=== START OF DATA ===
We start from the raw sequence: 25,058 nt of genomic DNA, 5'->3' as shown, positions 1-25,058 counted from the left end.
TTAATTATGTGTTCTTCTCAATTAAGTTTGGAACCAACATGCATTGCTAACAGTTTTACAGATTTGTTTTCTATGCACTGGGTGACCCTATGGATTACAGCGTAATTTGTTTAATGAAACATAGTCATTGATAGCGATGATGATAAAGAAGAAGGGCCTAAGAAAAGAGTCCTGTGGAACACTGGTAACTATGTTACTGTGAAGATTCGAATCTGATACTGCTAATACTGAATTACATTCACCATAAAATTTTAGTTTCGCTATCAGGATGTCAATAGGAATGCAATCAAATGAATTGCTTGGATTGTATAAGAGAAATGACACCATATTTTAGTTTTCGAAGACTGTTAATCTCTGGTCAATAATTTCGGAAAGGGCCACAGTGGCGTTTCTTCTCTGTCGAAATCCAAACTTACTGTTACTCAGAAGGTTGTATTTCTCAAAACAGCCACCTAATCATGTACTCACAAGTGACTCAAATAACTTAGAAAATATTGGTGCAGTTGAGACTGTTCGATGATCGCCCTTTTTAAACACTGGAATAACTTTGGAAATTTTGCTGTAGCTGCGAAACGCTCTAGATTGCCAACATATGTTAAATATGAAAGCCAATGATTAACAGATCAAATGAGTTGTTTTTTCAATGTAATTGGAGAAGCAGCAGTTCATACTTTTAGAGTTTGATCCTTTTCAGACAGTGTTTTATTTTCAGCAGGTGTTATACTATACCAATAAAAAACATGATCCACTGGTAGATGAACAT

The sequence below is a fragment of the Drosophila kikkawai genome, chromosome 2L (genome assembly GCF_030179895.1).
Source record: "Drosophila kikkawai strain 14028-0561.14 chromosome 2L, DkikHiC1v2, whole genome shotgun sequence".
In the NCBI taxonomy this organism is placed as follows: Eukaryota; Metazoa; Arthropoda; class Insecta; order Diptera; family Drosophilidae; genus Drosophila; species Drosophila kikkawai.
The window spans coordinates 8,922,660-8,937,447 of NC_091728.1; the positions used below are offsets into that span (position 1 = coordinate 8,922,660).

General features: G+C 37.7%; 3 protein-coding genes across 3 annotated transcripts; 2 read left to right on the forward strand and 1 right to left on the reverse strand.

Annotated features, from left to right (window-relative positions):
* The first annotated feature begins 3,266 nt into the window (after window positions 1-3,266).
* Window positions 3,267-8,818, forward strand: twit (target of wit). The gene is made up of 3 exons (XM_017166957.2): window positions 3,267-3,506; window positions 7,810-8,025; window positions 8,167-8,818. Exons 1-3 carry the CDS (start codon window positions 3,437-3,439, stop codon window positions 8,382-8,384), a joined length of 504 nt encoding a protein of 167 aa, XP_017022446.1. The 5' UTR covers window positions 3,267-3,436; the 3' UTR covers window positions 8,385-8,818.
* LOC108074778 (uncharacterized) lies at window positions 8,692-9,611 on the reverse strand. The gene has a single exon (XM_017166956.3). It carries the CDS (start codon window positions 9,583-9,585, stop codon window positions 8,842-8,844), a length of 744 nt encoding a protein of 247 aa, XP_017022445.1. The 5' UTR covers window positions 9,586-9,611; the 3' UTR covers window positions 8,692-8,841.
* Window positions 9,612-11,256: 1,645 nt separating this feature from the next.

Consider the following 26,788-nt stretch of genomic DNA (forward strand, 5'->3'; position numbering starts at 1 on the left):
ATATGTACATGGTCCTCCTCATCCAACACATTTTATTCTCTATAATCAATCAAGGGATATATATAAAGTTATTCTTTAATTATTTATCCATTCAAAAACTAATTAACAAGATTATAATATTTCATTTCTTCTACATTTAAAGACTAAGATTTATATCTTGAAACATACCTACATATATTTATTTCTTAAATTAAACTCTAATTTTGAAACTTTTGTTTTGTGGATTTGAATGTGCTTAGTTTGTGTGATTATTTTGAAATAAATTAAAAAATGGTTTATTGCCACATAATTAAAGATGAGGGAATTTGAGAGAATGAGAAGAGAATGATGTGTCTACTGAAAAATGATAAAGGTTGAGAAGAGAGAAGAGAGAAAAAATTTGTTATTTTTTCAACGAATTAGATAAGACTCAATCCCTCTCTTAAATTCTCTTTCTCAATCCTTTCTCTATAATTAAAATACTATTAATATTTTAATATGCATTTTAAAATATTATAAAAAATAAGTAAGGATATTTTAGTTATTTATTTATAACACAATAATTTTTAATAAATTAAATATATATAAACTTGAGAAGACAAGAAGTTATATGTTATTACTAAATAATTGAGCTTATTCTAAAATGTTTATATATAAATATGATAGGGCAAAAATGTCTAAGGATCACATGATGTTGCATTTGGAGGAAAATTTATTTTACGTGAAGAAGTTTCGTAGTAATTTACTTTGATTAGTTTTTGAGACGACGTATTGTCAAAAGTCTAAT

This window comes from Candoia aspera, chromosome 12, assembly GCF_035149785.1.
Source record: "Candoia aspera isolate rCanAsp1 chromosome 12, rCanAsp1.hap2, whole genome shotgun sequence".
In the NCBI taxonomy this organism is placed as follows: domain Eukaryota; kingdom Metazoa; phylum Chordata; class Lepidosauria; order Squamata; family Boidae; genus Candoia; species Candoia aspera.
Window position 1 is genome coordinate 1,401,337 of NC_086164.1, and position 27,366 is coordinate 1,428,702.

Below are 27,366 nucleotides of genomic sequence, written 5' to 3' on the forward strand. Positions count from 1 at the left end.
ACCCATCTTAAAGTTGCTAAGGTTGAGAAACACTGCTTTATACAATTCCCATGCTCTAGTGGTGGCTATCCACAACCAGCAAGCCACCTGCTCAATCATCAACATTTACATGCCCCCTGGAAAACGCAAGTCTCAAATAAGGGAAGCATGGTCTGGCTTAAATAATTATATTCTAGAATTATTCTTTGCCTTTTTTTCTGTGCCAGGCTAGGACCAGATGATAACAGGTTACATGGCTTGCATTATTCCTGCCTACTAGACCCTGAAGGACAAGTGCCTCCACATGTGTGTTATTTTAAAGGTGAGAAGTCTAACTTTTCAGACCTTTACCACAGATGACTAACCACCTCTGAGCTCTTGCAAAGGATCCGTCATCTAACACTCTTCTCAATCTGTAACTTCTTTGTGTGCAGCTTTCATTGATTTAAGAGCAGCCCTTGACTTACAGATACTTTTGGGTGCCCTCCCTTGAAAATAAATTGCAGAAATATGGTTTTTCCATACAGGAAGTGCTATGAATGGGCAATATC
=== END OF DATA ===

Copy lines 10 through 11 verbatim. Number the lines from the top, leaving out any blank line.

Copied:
* Window positions 3,267-8,818, forward strand: twit (target of wit). The gene is made up of 3 exons (XM_017166957.2): window positions 3,267-3,506; window positions 7,810-8,025; window positions 8,167-8,818. Exons 1-3 carry the CDS (start codon window positions 3,437-3,439, stop codon window positions 8,382-8,384), a joined length of 504 nt encoding a protein of 167 aa, XP_017022446.1. The 5' UTR covers window positions 3,267-3,436; the 3' UTR covers window positions 8,385-8,818.
* LOC108074778 (uncharacterized) lies at window positions 8,692-9,611 on the reverse strand. The gene has a single exon (XM_017166956.3). It carries the CDS (start codon window positions 9,583-9,585, stop codon window positions 8,842-8,844), a length of 744 nt encoding a protein of 247 aa, XP_017022445.1. The 5' UTR covers window positions 9,586-9,611; the 3' UTR covers window positions 8,692-8,841.